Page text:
Reach a 1000-lb Squat Easily By Matt R. Wenning For www.EliteFTS.com
The year was 1997, and I was a young high school student. I had actually just turned 17 and started my junior year. This is when I entered my first lifting meet. In the gym, I used to hear crazy stories from the older veterans about how strong some of the lifters were. Before getting involved with Westside, I thought a 600-lb squat was awesome because I was only breaking 500 lbs at the time. In my neck of the woods, there were only a few people I knew of who were close to the 700-lb mark, and they were legends in the lifting world around town. When I went to local meets and saw 600-lb squats, I thought about how cool it would be to achieve that strength.
Boy, times they do change. It seems like to a lifter at Westside, a 1000-lb squat is common. But to most people, a 1000-lb squat is just a dream. Even some of the most gifted lifters never make it to this point. So I’m glad I finally made a 1003-lb squat in November 2006 and a 1055-lb squat in April 2007. One day, I hope to make it to the 1100-lb mark, which is still a milestone. We are on the verge of having 4–5 more guys hit the 1000-lb squat mark very soon at the gym. How?
In this article, I want to give the hungry lifter working his way up the ranks a chance to get to this 1000-lb mark possibly a little quicker and a little safer. Even if 1000 lbs isn’t your goal, it really doesn’t matter because the key is progress. In this article, there are some big points to pick up on for beginners as well as advanced individuals.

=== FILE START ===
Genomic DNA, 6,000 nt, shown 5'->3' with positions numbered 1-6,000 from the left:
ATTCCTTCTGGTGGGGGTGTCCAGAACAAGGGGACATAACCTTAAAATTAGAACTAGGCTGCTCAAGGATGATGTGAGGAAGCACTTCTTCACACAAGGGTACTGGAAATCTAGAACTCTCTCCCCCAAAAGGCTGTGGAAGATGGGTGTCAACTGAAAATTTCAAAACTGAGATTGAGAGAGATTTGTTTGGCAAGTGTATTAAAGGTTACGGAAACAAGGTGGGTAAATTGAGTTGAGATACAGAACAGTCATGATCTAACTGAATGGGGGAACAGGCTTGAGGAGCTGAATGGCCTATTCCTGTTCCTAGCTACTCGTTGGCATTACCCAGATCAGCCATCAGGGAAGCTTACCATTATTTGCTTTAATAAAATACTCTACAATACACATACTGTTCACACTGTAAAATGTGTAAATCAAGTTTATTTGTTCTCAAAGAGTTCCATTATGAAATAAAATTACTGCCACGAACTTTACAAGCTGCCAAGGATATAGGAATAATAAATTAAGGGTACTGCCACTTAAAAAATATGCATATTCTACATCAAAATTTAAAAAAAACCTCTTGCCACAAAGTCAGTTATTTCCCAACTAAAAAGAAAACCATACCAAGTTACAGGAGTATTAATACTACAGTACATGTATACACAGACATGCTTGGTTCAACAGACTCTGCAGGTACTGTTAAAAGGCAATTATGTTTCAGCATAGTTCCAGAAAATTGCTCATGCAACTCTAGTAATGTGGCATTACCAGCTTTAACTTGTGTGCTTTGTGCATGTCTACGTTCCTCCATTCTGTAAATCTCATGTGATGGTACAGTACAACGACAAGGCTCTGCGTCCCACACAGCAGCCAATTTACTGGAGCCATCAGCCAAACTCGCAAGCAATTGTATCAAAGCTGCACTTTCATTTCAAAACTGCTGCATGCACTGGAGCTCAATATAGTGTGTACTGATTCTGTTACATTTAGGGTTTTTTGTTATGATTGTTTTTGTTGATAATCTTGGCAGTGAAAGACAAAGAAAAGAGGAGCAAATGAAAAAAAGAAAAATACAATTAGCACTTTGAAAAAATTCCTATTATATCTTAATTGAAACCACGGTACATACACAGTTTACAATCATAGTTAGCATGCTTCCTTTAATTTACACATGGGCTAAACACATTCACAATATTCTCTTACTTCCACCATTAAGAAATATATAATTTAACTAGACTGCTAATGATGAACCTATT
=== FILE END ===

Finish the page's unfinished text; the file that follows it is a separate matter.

The first key is believing. Do you believe you can lift that much or be that strong? My mental state was to never set limitations on myself. I always knew that if I worked hard enough and just as importantly smart enough, I would be able to achieve any goal. I thrived on people telling me that I would never be a good squatter, bencher, or deadlifter. This made me set out to prove them wrong. Some people used to tell me I wasn’t built to deadlift. Now, I pull 775 lbs. I wanted to be a good deadlifter. Then I wanted to prove them wrong.
The second key is training partners. Do you have people around you who are in the best interests of your goals? Are the people you train with smart, driven, and consistent? If they are missing any of these components, you’re setting yourself up for disaster. There are many negative people who don’t want to see you get better because they don’t have the balls to do it themselves. There are also people out there with excuses instead of numbers. I would rather have the numbers. There isn’t a person in my group who squats under 900 lbs. How about yours?
The third key is training education. Are you a student of the game or a meathead lifter? I never had the best genetics in the world, so I had to get stronger by training smart. With all the success and scientific research associated with the conjugate system, you’re a fool if you don’t use it. Optimal volume and optimal intensity must be used. Without it, you’re basing your training on imaginary numbers and putting your faith in subpar training methods. Don’t go to a meet leaving your best lifts at the gym and don’t train in the dark. There are many people who don’t believe this works for certain individuals, but I’ve seen it first hand work on everyone I’ve had contact with who was willing to learn. From single ply gear to drug free, there is only one way to train—smart.